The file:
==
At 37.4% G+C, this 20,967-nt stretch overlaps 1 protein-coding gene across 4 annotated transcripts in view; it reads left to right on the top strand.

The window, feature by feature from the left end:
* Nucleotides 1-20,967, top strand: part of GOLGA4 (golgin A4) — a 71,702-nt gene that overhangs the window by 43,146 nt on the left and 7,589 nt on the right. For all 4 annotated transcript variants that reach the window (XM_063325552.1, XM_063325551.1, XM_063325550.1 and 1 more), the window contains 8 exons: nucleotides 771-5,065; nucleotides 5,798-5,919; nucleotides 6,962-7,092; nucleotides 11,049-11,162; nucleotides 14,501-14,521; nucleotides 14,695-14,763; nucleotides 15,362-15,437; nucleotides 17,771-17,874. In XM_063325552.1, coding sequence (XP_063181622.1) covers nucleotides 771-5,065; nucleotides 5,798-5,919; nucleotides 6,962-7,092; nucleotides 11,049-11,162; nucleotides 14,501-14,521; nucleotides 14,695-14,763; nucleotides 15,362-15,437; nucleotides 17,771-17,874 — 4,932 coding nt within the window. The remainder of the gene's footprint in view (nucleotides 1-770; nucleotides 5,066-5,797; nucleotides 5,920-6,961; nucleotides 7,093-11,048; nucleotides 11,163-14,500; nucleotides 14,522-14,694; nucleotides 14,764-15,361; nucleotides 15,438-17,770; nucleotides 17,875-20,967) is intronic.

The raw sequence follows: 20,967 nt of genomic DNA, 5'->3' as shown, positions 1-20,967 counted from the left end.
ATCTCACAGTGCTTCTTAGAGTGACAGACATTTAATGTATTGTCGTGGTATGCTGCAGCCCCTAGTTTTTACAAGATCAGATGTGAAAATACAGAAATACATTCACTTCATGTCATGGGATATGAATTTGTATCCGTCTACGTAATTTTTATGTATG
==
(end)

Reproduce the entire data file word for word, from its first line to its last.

At 37.4% G+C, this 20,967-nt stretch overlaps 1 protein-coding gene across 4 annotated transcripts in view; it reads left to right on the top strand.

The window, feature by feature from the left end:
* Nucleotides 1-20,967, top strand: part of GOLGA4 (golgin A4) — a 71,702-nt gene that overhangs the window by 43,146 nt on the left and 7,589 nt on the right. For all 4 annotated transcript variants that reach the window (XM_063325552.1, XM_063325551.1, XM_063325550.1 and 1 more), the window contains 8 exons: nucleotides 771-5,065; nucleotides 5,798-5,919; nucleotides 6,962-7,092; nucleotides 11,049-11,162; nucleotides 14,501-14,521; nucleotides 14,695-14,763; nucleotides 15,362-15,437; nucleotides 17,771-17,874. In XM_063325552.1, coding sequence (XP_063181622.1) covers nucleotides 771-5,065; nucleotides 5,798-5,919; nucleotides 6,962-7,092; nucleotides 11,049-11,162; nucleotides 14,501-14,521; nucleotides 14,695-14,763; nucleotides 15,362-15,437; nucleotides 17,771-17,874 — 4,932 coding nt within the window. The remainder of the gene's footprint in view (nucleotides 1-770; nucleotides 5,066-5,797; nucleotides 5,920-6,961; nucleotides 7,093-11,048; nucleotides 11,163-14,500; nucleotides 14,522-14,694; nucleotides 14,764-15,361; nucleotides 15,438-17,770; nucleotides 17,875-20,967) is intronic.

The raw sequence follows: 20,967 nt of genomic DNA, 5'->3' as shown, positions 1-20,967 counted from the left end.
ATCTCACAGTGCTTCTTAGAGTGACAGACATTTAATGTATTGTCGTGGTATGCTGCAGCCCCTAGTTTTTACAAGATCAGATGTGAAAATACAGAAATACATTCACTTCATGTCATGGGATATGAATTTGTATCCGTCTACGTAATTTTTATGTATG